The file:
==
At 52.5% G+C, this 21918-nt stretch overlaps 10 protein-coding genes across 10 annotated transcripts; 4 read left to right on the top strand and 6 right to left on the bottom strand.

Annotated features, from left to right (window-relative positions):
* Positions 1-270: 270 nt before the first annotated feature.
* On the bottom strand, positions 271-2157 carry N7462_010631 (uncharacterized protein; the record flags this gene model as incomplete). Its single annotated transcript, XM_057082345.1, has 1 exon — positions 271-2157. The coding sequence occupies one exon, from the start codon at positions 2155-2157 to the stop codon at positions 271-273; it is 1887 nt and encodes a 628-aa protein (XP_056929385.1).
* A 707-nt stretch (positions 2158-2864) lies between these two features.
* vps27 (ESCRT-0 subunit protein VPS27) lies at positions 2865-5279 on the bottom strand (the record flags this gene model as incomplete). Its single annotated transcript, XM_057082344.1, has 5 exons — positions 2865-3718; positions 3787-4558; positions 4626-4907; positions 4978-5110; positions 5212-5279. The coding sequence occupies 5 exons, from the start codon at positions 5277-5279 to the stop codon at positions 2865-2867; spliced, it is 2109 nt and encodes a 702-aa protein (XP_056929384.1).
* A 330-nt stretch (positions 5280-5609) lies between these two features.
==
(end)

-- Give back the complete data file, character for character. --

At 52.5% G+C, this 21918-nt stretch overlaps 10 protein-coding genes across 10 annotated transcripts; 4 read left to right on the top strand and 6 right to left on the bottom strand.

Annotated features, from left to right (window-relative positions):
* Positions 1-270: 270 nt before the first annotated feature.
* On the bottom strand, positions 271-2157 carry N7462_010631 (uncharacterized protein; the record flags this gene model as incomplete). Its single annotated transcript, XM_057082345.1, has 1 exon — positions 271-2157. The coding sequence occupies one exon, from the start codon at positions 2155-2157 to the stop codon at positions 271-273; it is 1887 nt and encodes a 628-aa protein (XP_056929385.1).
* A 707-nt stretch (positions 2158-2864) lies between these two features.
* vps27 (ESCRT-0 subunit protein VPS27) lies at positions 2865-5279 on the bottom strand (the record flags this gene model as incomplete). Its single annotated transcript, XM_057082344.1, has 5 exons — positions 2865-3718; positions 3787-4558; positions 4626-4907; positions 4978-5110; positions 5212-5279. The coding sequence occupies 5 exons, from the start codon at positions 5277-5279 to the stop codon at positions 2865-2867; spliced, it is 2109 nt and encodes a 702-aa protein (XP_056929384.1).
* A 330-nt stretch (positions 5280-5609) lies between these two features.